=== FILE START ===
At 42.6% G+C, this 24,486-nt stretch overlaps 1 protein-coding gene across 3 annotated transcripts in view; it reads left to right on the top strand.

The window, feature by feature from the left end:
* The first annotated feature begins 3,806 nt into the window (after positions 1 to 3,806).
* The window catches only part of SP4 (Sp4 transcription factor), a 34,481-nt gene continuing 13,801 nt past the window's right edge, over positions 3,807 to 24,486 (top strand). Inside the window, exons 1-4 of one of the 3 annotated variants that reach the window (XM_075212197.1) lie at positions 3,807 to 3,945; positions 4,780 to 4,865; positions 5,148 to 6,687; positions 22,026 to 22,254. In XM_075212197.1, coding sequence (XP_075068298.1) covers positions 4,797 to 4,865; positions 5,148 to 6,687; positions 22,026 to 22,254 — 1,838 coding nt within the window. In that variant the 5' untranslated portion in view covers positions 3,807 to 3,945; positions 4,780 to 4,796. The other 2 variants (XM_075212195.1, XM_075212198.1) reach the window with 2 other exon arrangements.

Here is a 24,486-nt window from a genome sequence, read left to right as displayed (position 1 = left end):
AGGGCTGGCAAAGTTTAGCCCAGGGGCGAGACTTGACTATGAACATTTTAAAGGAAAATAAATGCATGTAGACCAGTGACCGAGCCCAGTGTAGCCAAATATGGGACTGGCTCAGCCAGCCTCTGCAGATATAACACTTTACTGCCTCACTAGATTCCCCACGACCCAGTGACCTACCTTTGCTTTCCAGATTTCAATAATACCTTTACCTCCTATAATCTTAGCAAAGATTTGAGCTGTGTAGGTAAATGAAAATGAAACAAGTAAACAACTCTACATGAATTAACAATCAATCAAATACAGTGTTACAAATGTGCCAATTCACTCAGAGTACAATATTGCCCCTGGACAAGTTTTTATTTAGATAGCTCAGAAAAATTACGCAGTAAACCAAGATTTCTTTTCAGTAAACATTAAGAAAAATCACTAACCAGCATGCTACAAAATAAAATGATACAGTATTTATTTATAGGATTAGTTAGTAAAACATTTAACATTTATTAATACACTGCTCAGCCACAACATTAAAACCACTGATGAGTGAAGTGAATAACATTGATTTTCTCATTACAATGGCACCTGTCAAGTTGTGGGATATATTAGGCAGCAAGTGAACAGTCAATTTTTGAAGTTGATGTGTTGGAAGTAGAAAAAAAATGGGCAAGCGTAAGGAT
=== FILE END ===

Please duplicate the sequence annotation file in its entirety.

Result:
At 42.6% G+C, this 24,486-nt stretch overlaps 1 protein-coding gene across 3 annotated transcripts in view; it reads left to right on the top strand.

The window, feature by feature from the left end:
* The first annotated feature begins 3,806 nt into the window (after positions 1 to 3,806).
* The window catches only part of SP4 (Sp4 transcription factor), a 34,481-nt gene continuing 13,801 nt past the window's right edge, over positions 3,807 to 24,486 (top strand). Inside the window, exons 1-4 of one of the 3 annotated variants that reach the window (XM_075212197.1) lie at positions 3,807 to 3,945; positions 4,780 to 4,865; positions 5,148 to 6,687; positions 22,026 to 22,254. In XM_075212197.1, coding sequence (XP_075068298.1) covers positions 4,797 to 4,865; positions 5,148 to 6,687; positions 22,026 to 22,254 — 1,838 coding nt within the window. In that variant the 5' untranslated portion in view covers positions 3,807 to 3,945; positions 4,780 to 4,796. The other 2 variants (XM_075212195.1, XM_075212198.1) reach the window with 2 other exon arrangements.

Here is a 24,486-nt window from a genome sequence, read left to right as displayed (position 1 = left end):
AGGGCTGGCAAAGTTTAGCCCAGGGGCGAGACTTGACTATGAACATTTTAAAGGAAAATAAATGCATGTAGACCAGTGACCGAGCCCAGTGTAGCCAAATATGGGACTGGCTCAGCCAGCCTCTGCAGATATAACACTTTACTGCCTCACTAGATTCCCCACGACCCAGTGACCTACCTTTGCTTTCCAGATTTCAATAATACCTTTACCTCCTATAATCTTAGCAAAGATTTGAGCTGTGTAGGTAAATGAAAATGAAACAAGTAAACAACTCTACATGAATTAACAATCAATCAAATACAGTGTTACAAATGTGCCAATTCACTCAGAGTACAATATTGCCCCTGGACAAGTTTTTATTTAGATAGCTCAGAAAAATTACGCAGTAAACCAAGATTTCTTTTCAGTAAACATTAAGAAAAATCACTAACCAGCATGCTACAAAATAAAATGATACAGTATTTATTTATAGGATTAGTTAGTAAAACATTTAACATTTATTAATACACTGCTCAGCCACAACATTAAAACCACTGATGAGTGAAGTGAATAACATTGATTTTCTCATTACAATGGCACCTGTCAAGTTGTGGGATATATTAGGCAGCAAGTGAACAGTCAATTTTTGAAGTTGATGTGTTGGAAGTAGAAAAAAAATGGGCAAGCGTAAGGAT